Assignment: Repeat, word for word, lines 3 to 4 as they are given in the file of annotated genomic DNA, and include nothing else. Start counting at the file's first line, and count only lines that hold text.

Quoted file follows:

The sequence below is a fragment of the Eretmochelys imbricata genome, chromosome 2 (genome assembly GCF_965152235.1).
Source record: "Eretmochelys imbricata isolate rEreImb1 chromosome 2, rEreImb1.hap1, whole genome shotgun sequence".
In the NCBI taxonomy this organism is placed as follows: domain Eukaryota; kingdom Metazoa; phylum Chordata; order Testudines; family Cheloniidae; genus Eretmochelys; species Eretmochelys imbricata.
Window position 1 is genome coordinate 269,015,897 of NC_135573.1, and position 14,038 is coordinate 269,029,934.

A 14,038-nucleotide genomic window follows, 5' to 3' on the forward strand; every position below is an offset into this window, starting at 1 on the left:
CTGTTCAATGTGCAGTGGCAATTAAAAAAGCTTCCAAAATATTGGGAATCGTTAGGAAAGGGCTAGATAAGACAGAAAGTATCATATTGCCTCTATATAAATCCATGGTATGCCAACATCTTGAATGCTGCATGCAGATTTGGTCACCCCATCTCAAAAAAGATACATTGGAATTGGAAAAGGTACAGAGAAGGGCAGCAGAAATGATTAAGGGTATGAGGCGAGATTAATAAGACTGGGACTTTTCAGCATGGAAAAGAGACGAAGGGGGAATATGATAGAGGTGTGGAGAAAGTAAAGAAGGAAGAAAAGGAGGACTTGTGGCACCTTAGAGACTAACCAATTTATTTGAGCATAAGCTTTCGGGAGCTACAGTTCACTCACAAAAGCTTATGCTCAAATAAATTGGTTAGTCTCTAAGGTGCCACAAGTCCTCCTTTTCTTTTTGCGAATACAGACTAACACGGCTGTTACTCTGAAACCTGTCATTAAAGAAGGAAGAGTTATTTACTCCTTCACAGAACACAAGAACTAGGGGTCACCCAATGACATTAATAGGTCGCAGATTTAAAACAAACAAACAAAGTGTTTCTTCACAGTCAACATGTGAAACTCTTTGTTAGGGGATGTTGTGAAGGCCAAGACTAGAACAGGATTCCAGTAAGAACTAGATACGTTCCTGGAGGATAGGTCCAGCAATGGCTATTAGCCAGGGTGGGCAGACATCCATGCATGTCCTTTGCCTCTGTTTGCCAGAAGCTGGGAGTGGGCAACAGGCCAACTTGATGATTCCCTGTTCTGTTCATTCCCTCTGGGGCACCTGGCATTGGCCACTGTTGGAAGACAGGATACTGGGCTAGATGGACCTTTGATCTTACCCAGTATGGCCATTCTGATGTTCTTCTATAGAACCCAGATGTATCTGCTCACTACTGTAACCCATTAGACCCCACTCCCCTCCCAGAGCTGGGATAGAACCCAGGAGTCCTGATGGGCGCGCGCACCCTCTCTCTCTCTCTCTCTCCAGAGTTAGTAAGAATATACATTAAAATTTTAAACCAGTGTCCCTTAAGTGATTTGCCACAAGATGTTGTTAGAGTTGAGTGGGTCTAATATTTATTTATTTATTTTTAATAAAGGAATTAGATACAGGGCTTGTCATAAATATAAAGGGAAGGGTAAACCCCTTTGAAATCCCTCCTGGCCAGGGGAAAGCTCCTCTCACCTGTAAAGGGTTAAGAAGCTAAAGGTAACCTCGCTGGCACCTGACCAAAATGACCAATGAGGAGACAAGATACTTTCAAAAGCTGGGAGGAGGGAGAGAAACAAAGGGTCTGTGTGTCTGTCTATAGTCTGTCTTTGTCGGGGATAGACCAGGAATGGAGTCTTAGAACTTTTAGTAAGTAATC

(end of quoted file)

In the NCBI taxonomy this organism is placed as follows: domain Eukaryota; kingdom Metazoa; phylum Chordata; order Testudines; family Cheloniidae; genus Eretmochelys; species Eretmochelys imbricata.
Window position 1 is genome coordinate 269,015,897 of NC_135573.1, and position 14,038 is coordinate 269,029,934.